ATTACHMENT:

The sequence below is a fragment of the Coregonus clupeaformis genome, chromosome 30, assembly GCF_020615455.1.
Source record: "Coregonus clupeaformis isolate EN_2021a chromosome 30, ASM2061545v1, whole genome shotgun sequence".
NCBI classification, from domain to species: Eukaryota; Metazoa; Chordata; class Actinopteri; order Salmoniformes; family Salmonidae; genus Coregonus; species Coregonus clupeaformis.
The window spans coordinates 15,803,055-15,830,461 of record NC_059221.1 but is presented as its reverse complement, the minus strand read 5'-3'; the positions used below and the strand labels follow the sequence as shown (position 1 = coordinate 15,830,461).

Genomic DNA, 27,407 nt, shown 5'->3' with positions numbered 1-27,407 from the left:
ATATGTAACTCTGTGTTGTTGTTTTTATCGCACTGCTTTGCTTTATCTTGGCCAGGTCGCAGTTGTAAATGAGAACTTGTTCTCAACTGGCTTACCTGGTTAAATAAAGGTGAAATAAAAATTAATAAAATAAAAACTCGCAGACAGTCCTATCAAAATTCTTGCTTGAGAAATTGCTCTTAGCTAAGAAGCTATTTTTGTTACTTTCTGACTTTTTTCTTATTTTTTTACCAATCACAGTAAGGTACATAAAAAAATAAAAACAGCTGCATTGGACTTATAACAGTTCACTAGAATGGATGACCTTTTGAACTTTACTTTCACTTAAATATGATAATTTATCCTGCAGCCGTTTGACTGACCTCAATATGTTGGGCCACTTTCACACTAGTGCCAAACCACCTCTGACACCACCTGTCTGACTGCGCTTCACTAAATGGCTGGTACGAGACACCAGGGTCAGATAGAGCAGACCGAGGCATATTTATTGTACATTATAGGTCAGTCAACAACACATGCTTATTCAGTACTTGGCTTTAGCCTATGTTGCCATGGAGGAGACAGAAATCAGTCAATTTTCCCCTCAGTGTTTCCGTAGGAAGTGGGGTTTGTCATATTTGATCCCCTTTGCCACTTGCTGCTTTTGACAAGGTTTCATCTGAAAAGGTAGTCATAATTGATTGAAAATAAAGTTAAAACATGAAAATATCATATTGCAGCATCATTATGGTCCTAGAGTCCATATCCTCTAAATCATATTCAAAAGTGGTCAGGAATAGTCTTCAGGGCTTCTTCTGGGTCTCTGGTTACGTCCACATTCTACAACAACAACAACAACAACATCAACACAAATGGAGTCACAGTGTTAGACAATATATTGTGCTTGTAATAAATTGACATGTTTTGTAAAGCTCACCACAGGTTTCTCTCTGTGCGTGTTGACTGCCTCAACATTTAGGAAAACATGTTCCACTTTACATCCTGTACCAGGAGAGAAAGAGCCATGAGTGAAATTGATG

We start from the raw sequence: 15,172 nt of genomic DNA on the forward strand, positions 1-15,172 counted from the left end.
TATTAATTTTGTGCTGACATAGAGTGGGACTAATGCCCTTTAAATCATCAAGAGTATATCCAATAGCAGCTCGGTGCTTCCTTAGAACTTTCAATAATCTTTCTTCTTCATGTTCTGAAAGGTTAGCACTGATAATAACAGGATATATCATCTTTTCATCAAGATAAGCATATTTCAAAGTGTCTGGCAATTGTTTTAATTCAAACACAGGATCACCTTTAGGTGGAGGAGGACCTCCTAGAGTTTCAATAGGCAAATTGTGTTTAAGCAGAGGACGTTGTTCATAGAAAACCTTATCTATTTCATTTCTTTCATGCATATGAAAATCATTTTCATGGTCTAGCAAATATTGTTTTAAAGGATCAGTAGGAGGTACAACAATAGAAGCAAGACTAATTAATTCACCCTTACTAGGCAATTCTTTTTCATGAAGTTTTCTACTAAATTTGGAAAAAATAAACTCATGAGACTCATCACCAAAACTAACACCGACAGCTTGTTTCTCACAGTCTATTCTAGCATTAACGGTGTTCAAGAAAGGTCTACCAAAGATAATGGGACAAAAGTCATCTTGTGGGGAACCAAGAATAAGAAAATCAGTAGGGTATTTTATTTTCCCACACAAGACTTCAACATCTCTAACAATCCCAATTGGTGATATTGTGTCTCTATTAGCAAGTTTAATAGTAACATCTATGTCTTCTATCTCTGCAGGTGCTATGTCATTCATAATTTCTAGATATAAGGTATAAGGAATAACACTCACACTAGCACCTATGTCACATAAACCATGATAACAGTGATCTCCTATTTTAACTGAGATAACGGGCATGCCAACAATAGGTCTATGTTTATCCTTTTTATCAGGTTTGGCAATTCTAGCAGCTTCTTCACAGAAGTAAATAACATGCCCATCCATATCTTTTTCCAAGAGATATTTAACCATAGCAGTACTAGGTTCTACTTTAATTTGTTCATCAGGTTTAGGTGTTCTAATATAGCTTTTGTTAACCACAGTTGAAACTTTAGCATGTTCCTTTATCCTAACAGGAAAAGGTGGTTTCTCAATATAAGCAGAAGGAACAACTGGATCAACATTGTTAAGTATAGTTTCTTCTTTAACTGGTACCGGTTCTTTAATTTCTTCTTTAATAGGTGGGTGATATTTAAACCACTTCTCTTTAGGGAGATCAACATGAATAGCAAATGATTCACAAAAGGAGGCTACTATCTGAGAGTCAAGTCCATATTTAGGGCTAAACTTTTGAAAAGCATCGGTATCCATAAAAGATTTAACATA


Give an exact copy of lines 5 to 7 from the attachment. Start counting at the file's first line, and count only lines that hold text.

Genomic DNA, 27,407 nt, shown 5'->3' with positions numbered 1-27,407 from the left:
ATATGTAACTCTGTGTTGTTGTTTTTATCGCACTGCTTTGCTTTATCTTGGCCAGGTCGCAGTTGTAAATGAGAACTTGTTCTCAACTGGCTTACCTGGTTAAATAAAGGTGAAATAAAAATTAATAAAATAAAAACTCGCAGACAGTCCTATCAAAATTCTTGCTTGAGAAATTGCTCTTAGCTAAGAAGCTATTTTTGTTACTTTCTGACTTTTTTCTTATTTTTTTACCAATCACAGTAAGGTACATAAAAAAATAAAAACAGCTGCATTGGACTTATAACAGTTCACTAGAATGGATGACCTTTTGAACTTTACTTTCACTTAAATATGATAATTTATCCTGCAGCCGTTTGACTGACCTCAATATGTTGGGCCACTTTCACACTAGTGCCAAACCACCTCTGACACCACCTGTCTGACTGCGCTTCACTAAATGGCTGGTACGAGACACCAGGGTCAGATAGAGCAGACCGAGGCATATTTATTGTACATTATAGGTCAGTCAACAACACATGCTTATTCAGTACTTGGCTTTAGCCTATGTTGCCATGGAGGAGACAGAAATCAGTCAATTTTCCCCTCAGTGTTTCCGTAGGAAGTGGGGTTTGTCATATTTGATCCCCTTTGCCACTTGCTGCTTTTGACAAGGTTTCATCTGAAAAGGTAGTCATAATTGATTGAAAATAAAGTTAAAACATGAAAATATCATATTGCAGCATCATTATGGTCCTAGAGTCCATATCCTCTAAATCATATTCAAAAGTGGTCAGGAATAGTCTTCAGGGCTTCTTCTGGGTCTCTGGTTACGTCCACATTCTACAACAACAACAACAACAACATCAACACAAATGGAGTCACAGTGTTAGACAATATATTGTGCTTGTAATAAATTGACATGTTTTGTAAAGCTCACCACAGGTTTCTCTCTGTGCGTGTTGACTGCCTCAACATTTAGGAAAACATGTTCCACTTTACATCCTGTACCAGGAGAGAAAGAGCCATGAGTGAAATTGATG

We start from the raw sequence: 15,172 nt of genomic DNA on the forward strand, positions 1-15,172 counted from the left end.